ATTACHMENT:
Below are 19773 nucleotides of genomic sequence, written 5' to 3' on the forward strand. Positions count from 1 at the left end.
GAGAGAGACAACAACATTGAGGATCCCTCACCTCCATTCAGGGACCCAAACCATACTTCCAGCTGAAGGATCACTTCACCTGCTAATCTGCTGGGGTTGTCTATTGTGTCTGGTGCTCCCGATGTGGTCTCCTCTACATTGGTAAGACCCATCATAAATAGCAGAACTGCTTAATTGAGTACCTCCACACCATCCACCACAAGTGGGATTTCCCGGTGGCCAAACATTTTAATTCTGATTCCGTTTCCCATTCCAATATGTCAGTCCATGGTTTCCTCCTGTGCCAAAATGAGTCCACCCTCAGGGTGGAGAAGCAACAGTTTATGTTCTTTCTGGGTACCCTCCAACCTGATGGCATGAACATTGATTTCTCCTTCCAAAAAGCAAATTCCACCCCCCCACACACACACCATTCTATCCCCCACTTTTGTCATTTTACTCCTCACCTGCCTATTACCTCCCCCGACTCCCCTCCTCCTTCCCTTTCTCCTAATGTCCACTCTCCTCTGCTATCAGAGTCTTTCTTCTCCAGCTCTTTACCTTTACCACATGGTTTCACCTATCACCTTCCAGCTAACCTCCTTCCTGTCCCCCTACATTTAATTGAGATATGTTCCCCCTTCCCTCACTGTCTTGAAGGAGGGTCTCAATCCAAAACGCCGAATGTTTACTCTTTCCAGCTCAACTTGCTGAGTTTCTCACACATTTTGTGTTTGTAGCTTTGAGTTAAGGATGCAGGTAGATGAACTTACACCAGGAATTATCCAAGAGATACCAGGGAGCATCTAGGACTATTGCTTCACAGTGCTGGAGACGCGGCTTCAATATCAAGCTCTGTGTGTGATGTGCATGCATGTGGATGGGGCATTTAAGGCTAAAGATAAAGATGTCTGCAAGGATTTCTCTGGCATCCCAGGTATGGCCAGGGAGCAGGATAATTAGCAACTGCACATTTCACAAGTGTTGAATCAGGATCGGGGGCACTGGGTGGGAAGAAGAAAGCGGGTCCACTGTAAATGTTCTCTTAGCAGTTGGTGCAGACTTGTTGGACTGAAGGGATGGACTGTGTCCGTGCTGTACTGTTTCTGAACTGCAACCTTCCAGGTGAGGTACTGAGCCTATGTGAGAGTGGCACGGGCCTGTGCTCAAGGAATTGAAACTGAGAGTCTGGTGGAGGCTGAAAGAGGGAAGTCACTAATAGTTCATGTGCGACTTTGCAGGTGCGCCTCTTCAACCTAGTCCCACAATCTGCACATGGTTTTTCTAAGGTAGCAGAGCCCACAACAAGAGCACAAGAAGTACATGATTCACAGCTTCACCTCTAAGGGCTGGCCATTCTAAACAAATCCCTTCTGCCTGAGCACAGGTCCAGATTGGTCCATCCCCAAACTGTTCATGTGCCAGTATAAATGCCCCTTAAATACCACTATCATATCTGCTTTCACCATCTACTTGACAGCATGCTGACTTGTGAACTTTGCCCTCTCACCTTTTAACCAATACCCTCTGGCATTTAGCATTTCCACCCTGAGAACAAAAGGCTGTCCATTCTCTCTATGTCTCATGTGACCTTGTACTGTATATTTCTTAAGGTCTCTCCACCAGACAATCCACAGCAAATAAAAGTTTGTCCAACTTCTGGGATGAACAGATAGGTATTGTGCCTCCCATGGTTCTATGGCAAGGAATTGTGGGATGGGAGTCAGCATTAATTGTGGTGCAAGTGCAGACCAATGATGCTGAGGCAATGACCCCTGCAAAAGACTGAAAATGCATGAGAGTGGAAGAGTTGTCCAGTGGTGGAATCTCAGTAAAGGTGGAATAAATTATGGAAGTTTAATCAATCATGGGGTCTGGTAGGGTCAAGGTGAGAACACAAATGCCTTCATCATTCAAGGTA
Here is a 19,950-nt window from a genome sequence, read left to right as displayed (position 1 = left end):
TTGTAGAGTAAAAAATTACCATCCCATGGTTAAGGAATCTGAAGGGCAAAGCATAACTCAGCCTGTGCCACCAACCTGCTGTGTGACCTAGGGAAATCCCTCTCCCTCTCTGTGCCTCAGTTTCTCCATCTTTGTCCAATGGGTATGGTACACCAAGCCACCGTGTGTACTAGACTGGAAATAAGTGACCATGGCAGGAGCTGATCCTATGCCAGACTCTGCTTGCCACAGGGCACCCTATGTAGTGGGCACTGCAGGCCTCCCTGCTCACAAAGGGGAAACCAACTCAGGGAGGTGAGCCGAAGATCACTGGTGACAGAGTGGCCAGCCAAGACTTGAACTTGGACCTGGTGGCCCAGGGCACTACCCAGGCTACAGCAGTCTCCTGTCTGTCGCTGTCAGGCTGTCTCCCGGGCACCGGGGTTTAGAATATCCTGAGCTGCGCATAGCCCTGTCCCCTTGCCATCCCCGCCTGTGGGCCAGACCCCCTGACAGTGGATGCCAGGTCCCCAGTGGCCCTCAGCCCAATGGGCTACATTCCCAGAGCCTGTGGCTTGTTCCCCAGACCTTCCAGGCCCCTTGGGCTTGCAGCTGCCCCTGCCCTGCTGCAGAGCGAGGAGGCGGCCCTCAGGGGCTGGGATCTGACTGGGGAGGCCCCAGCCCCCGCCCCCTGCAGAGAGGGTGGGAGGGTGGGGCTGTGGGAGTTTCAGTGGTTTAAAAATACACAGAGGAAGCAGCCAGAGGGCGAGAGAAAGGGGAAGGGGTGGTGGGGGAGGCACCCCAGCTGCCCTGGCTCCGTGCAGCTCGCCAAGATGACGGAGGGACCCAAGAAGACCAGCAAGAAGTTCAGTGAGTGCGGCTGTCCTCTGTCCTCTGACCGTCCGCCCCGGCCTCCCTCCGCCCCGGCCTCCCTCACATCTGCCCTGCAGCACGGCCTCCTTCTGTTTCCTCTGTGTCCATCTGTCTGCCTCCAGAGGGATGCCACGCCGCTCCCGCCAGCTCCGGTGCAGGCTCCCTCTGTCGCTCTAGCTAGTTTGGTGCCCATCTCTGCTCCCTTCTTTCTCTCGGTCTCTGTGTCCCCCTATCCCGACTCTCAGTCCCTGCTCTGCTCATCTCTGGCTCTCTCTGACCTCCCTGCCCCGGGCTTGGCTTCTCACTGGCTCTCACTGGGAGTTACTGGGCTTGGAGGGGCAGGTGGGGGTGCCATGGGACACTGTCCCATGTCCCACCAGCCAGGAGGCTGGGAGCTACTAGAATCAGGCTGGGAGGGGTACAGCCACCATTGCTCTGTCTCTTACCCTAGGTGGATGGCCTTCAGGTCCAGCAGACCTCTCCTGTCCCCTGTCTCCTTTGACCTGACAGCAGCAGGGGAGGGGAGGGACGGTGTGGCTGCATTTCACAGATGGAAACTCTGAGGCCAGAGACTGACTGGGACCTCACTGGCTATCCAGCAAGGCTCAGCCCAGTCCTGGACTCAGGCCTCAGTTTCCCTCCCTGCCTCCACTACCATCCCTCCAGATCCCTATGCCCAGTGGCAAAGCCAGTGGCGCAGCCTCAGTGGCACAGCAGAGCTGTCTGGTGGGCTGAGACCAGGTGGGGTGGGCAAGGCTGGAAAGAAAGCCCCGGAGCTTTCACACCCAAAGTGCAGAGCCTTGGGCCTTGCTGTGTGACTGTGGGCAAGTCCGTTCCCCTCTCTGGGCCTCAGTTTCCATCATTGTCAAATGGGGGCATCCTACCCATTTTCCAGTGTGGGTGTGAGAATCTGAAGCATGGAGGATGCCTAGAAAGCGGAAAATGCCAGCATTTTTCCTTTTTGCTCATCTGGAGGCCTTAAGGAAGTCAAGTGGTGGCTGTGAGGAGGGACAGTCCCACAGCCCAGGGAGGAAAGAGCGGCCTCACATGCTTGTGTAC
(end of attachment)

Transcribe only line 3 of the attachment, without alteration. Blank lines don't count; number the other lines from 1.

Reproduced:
Here is a 19,950-nt window from a genome sequence, read left to right as displayed (position 1 = left end):